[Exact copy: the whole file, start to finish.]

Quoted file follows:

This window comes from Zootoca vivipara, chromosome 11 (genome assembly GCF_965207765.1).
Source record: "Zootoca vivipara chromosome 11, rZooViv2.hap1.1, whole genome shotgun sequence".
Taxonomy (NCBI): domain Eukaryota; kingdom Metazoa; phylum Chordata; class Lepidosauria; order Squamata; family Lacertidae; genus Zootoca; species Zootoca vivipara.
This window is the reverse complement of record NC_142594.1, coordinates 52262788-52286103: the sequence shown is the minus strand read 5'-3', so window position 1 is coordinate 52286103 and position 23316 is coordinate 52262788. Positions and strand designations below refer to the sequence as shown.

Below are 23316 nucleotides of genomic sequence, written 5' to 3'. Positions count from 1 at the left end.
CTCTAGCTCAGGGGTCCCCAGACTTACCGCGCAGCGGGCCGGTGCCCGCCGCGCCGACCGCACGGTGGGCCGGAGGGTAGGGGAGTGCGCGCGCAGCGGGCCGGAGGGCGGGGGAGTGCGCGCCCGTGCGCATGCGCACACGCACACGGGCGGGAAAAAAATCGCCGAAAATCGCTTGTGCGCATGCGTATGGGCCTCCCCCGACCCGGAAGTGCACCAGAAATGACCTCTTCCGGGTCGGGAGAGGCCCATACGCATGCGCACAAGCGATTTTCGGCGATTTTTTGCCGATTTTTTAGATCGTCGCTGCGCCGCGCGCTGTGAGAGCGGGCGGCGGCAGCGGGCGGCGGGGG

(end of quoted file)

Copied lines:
This window comes from Zootoca vivipara, chromosome 11 (genome assembly GCF_965207765.1).
Source record: "Zootoca vivipara chromosome 11, rZooViv2.hap1.1, whole genome shotgun sequence".
Taxonomy (NCBI): domain Eukaryota; kingdom Metazoa; phylum Chordata; class Lepidosauria; order Squamata; family Lacertidae; genus Zootoca; species Zootoca vivipara.
This window is the reverse complement of record NC_142594.1, coordinates 52262788-52286103: the sequence shown is the minus strand read 5'-3', so window position 1 is coordinate 52286103 and position 23316 is coordinate 52262788. Positions and strand designations below refer to the sequence as shown.

Below are 23316 nucleotides of genomic sequence, written 5' to 3'. Positions count from 1 at the left end.
CTCTAGCTCAGGGGTCCCCAGACTTACCGCGCAGCGGGCCGGTGCCCGCCGCGCCGACCGCACGGTGGGCCGGAGGGTAGGGGAGTGCGCGCGCAGCGGGCCGGAGGGCGGGGGAGTGCGCGCCCGTGCGCATGCGCACACGCACACGGGCGGGAAAAAAATCGCCGAAAATCGCTTGTGCGCATGCGTATGGGCCTCCCCCGACCCGGAAGTGCACCAGAAATGACCTCTTCCGGGTCGGGAGAGGCCCATACGCATGCGCACAAGCGATTTTCGGCGATTTTTTGCCGATTTTTTAGATCGTCGCTGCGCCGCGCGCTGTGAGAGCGGGCGGCGGCAGCGGGCGGCGGGGG